This blog was written by Karishma Asarpota, Jr. Officer, Climate & Energy Action, and Himanshu Raj, Officer, Sustainable Mobility
Global energy demand in the transport sector is on the rise due to the growing population and increased movement of people and goods. In 2018, the transport sector was responsible for 25 percent of direct CO2 emissions from fuel combustion. Even if today’s commitments to decarbonize transport are fully implemented, carbon emissions are estimated to increase by 16 percent in 2050 (ITF 2021).
To truly reach the Paris Agreement’s goals of limiting global warming, the transport sector needs to shift towards more sustainable and energy-efficient transport modes.
The uptake of Electric Vehicles (EV)
Shifting towards electric mobility has recently emerged as a global strategy for decarbonizing the transport sector and is receiving growing support from local governments across the world.
In 2020 alone, the global electric car stock reached the 10 million mark, a 43 percent increase from 2019. This growth was supported by fiscal incentives provided by many governments, as well as technological advancement in the battery industry, which has brought down the EVs’ total price of ownership to almost parity with internal combustion engines.
In the public sector, the uptake of electric buses has accelerated significantly thanks to dedicated policies and governmental support, with China dominating the market.
The COVID-19 pandemic also played a catalytic role in urban electrification. Electric micro-mobility, such as e-bikes and e-scooters, gained traction during the lockdowns, with outreach in 650+ cities. Similarly, the surge in online shopping due to the pandemic-related restrictions, paired with urban policies to limit emissions in central areas, have pushed many companies like DHL, Amazon, IKEA to commit to decarbonizing their operations through supporting the push for EV’s.
Which type of energy powers EVs?
While shifting to electric mobility seems like a feasible way forward, there are elements that should not be forgotten. Currently, only a little over 3 percent of the transport sector is run on renewable energy – of which mostly biofuels – and many countries who committed to net-zero targets are simultaneously looking to expand their electric mobility, which will impact the charging of EVs. To this extent, how EVs are charged will be one of the crucial elements to decarbonize the transport sector.
Smart Charging options, for instance, could help flatten the peak demand by adapting the charging EVs to the conditions of the power systems and the needs of vehicle users. These systems use artificial intelligence and data points to optimize charging across various devices connected within their network. In practice, this would incentivize late morning or afternoon charging in systems with large penetration of solar energy supply, while nighttime charging could be powered by wind production, as EVs tend to be parked for a longer time than they need to fully charge.
Distributed Renewable Energy (DRE) systems can complement smart charging options by alleviating the demand on the main grid. These systems generate electricity through renewable sources near the point of use, and could potentially power most of a city’s electric mobility options, such as public e-bikes, light commercial vehicles, shared or corporate car fleets, and electric buses, as well as public charging infrastructure.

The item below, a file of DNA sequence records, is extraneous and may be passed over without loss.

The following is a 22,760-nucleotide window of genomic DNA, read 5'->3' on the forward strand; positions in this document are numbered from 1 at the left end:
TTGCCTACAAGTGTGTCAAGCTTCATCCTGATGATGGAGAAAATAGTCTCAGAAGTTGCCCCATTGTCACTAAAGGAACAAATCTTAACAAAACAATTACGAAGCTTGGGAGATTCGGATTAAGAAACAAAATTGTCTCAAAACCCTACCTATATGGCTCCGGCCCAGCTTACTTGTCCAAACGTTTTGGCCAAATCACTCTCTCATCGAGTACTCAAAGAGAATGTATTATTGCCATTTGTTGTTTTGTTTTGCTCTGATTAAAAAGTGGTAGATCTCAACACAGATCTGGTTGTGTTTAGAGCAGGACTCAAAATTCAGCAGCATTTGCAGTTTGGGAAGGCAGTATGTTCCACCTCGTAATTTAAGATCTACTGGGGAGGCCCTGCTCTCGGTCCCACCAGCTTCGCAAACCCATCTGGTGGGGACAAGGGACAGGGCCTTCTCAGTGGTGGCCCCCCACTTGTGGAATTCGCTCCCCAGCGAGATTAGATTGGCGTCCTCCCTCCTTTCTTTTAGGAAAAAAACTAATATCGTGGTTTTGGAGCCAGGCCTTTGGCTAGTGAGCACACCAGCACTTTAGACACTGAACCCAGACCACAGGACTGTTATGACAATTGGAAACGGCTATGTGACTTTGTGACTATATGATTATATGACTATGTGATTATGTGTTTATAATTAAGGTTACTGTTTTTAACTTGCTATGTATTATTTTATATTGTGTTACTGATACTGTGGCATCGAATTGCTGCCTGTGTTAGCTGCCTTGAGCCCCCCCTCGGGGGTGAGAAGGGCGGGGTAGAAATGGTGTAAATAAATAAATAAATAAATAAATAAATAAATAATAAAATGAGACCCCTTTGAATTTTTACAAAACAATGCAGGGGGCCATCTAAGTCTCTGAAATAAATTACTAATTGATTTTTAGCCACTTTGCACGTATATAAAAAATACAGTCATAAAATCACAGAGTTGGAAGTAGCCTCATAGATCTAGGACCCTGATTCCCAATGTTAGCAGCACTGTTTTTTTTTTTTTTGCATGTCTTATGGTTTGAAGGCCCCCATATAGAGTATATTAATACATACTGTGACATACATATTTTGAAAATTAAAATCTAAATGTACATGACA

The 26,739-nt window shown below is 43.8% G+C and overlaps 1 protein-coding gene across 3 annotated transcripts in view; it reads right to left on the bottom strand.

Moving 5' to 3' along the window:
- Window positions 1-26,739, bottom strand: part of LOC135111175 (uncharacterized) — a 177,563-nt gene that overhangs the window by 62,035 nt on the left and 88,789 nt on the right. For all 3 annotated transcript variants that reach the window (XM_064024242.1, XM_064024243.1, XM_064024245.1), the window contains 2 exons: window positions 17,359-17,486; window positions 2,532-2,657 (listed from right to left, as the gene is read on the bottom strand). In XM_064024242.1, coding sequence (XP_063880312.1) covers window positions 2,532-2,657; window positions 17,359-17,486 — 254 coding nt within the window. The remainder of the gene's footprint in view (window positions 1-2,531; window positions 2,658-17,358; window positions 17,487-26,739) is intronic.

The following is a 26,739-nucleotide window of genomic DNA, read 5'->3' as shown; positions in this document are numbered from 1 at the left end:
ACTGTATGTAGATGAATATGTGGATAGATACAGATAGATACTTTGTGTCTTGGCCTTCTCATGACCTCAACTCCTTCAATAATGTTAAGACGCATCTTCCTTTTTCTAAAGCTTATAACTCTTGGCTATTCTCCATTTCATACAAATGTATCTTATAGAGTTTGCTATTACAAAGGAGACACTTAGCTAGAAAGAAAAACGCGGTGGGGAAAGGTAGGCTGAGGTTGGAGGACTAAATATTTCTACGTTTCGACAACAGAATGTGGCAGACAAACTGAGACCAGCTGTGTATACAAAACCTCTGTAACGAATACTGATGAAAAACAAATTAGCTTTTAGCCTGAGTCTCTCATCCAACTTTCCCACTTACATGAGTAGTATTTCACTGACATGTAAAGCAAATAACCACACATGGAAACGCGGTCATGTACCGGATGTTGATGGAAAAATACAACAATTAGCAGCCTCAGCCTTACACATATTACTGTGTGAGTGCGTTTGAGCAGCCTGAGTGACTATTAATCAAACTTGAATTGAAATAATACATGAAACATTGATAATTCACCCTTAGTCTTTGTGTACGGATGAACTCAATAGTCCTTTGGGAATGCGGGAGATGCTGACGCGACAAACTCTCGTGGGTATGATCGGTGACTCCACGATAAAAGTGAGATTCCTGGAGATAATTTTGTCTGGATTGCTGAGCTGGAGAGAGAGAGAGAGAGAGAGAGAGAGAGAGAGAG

Accompanying peak shaving mechanisms to balance the grid by adjusting EV charging levels, complemented with local solutions such as decentralized DRE systems and optimized ICT controls can help significantly reduce grid infrastructure reinforcements (IRENA, 2019).
Driving the way forward
Policies – both long term and short term – that support the shift to a decarbonized transport system will need to become part of every urban low-carbon policy development. Additionally, it will be crucial for national and subnational governments to set legally-binding decarbonization goals with intermediate targets that also touch upon technology choices and address the life cycle of infrastructure implemented.
Strategic policies can be implemented on the ground through collaboration between the energy and transport sectors. To ensure continuity and consistency of exchange, platforms that bring both sectors together should be institutionalized and made permanent. This will also help improve cross-sectoral knowledge between these sectors to help with upgrading to necessary skill sets and shaping the policy narrative. One example of such a platform is the SOLUTIONSplus project which brings together cities, industry, research, implementing organizations, and finance partners to explore solutions to kick-start the transition toward low-carbon urban mobility.
Multi-level governance frameworks between national and sub-national governments to promote renewable energy and low-carbon transport technologies are a prerequisite to ensure the acceleration of on-the-ground implementation. Addressing upfront costs, financial instruments, and market fluctuations are being recognized as crucial and are being addressed by governments and projects that support e-mobility, as seen in Germany and in the GEF-funded e-mobility program in the global south.
As technological innovations and interventions advance to meet decarbonization targets, technology choices need to be considered carefully – from an economic, management, and life cycle perspective.
Want to learn more about powering electric vehicles? Take a look at our recently released Electric Vehicle Charging Stations Factsheet. This factsheet is part of the 100% Renewables Factsheets (Applications Series) which provides key facts and introductory technical information about EV charging stations and other renewable energy applications.